There were some minor changes made in 2015 for workers and retirees by the social security administration. Social security benefits increased starting January 2015, by 1.7% which is an average of $22.00 extra dollars per month. The average monthly payment is now $1,328 per month compared to $1,306 per month last year.
If you reach full retirement age in 2015, your maximum benefit will be $2,685.50 per month. If you delay receiving your social security benefits, your social security will increase approximately 8% per year until you reach age 70.
The amount of the base rate ($117,000) last year, is now $118,500 in 2015. The maximum in social security tax you pay is $7,347.
To qualify for social security benefits, you need to earn credits over your working career. Each credit you get is based on how much money you make. You are limited to 4 credits per year. You earn one credit for every $1,220 earned in 2015. If you take your retirement benefits before age 66 and you are working part time, the amount of your benefit is reduced based on the dollar amount you earn. For example, in 2015 you can earn $15,720 (gross pay) before your payments are reduced. If you earn more than $15,720 your payments will be reduced $1.00 for every $2.00 you earn. If you turn 66 in 2015 you can earn $41,880 (gross pay) before your benefits are reduced $1.00 for ever $2.00 you earn.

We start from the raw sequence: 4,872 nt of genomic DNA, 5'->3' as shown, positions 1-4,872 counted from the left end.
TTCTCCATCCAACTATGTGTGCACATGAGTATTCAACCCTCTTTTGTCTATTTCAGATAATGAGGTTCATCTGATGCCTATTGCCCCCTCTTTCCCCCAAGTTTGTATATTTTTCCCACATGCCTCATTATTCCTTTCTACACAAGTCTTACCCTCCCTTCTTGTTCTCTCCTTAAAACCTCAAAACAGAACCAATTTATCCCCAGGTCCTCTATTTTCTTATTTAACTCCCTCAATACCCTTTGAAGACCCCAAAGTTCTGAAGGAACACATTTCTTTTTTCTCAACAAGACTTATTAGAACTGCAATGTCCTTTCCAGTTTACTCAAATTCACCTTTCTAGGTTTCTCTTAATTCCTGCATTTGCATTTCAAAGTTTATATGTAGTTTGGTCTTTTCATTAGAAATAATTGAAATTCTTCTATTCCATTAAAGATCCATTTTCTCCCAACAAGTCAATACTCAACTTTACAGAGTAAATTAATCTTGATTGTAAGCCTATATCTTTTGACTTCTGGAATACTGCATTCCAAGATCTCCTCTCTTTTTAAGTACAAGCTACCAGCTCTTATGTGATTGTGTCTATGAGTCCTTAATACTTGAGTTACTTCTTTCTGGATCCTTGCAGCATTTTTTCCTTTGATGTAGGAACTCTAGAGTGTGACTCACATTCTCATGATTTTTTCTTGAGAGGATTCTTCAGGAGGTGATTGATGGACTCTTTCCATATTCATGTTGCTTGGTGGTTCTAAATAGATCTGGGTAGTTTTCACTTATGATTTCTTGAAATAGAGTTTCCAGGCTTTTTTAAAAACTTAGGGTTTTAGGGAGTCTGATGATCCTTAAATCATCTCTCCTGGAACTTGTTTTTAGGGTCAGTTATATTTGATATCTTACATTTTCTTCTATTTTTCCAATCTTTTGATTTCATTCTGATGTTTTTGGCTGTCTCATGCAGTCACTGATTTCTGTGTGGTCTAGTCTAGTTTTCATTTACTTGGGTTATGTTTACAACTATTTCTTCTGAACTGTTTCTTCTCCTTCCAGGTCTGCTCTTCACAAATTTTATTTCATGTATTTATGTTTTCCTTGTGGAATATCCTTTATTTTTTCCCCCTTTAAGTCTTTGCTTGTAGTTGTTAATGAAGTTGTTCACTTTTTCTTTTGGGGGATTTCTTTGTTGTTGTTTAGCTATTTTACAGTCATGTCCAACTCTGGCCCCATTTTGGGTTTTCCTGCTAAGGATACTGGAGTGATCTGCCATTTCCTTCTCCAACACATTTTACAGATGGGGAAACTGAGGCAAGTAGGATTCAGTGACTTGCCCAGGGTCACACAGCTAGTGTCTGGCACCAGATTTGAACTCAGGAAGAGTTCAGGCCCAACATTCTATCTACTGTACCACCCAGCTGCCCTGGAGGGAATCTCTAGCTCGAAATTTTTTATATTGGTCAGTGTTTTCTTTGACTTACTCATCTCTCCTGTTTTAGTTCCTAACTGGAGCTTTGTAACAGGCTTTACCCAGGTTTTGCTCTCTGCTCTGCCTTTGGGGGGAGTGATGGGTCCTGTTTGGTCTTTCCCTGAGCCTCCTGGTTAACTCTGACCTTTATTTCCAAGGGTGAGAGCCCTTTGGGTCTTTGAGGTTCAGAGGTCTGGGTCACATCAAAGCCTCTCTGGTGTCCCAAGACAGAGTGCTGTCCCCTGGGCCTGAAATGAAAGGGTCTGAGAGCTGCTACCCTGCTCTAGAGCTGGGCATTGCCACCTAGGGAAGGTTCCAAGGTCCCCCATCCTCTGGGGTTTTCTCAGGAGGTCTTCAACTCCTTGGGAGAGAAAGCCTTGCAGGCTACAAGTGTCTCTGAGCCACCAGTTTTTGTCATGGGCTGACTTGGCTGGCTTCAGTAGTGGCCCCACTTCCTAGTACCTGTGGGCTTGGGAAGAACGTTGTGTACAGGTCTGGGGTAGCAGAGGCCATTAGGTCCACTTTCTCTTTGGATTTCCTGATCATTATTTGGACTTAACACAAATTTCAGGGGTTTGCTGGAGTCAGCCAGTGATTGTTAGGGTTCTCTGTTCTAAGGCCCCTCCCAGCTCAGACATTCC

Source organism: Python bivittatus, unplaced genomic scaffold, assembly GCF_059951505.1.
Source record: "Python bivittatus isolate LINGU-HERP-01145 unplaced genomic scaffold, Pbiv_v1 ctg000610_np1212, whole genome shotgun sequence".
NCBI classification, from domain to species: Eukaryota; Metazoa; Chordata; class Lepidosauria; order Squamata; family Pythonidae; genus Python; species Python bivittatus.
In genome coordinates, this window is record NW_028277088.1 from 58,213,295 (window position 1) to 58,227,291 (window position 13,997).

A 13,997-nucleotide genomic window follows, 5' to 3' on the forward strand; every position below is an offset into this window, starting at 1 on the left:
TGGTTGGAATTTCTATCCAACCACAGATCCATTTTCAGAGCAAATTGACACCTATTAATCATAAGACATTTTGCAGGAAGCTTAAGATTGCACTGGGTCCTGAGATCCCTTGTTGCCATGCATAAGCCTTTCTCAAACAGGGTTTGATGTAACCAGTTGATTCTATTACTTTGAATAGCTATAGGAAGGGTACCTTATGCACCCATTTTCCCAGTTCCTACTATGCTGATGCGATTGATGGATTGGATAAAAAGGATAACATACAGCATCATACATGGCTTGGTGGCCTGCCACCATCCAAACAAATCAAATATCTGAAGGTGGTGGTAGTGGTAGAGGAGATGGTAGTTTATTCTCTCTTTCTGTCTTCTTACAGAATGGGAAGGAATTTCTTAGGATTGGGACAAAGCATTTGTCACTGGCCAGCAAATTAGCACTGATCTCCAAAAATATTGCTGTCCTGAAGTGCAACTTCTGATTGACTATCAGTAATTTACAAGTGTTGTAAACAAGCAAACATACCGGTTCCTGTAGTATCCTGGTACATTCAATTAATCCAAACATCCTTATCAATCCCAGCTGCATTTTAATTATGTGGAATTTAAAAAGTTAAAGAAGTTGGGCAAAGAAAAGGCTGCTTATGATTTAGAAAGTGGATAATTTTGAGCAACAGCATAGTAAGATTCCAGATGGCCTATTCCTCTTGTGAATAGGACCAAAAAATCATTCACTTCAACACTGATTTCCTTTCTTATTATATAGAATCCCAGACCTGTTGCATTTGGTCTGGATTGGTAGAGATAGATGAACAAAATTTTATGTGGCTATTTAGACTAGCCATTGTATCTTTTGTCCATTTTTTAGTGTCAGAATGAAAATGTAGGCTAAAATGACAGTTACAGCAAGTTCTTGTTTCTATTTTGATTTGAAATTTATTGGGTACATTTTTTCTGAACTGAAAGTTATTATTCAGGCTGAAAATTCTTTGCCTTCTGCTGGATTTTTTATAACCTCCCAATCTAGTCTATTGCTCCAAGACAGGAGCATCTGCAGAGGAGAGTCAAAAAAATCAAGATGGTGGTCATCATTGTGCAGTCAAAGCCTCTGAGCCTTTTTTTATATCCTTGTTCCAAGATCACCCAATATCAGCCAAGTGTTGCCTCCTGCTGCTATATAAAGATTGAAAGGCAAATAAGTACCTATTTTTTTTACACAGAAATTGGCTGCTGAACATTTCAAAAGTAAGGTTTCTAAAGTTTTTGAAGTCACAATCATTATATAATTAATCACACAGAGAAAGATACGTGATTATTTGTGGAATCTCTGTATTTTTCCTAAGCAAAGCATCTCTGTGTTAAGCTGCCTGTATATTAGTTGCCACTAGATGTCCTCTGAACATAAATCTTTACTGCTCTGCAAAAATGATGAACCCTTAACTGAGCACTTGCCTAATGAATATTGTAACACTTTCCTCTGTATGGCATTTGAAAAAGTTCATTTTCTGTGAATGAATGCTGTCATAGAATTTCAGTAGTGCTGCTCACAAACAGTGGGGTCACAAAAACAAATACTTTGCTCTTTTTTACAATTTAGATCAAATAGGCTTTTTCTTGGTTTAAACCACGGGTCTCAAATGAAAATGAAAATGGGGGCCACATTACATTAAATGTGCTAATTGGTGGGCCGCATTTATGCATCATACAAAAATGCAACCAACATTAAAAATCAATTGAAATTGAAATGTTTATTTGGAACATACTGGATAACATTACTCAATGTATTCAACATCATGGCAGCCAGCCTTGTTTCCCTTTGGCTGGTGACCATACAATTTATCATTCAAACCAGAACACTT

Medicare Part A deductible has increased from $1,216 to $1,260 for 2015. Premiums for Part D have increased on an average of 4% for 2015.
401K You can defer up to $18,000 of your income and another $6,000 if you reach 50 or older in 2015.
The total amount you can save (including employer contributions) is now $53,000 for 2015
Limits for IRA contributions are set at 2014 levels ($5,500 or $6,500, 50 and over)
The maximum income limit to qualify for a deduction on a traditional IRA is now $71,000 (single), $118,000 (married)
The maximum you can earn before being phased out of contributing to a Roth IRA is now $131,000 (single) $193,000 (Married).
The new “MyRA” is expected to come out this year as an alternative way for individuals to save. These accounts are similar to a Roth IRA and the annual income requirements will be under $129,000 (single) and under $191,000 (married).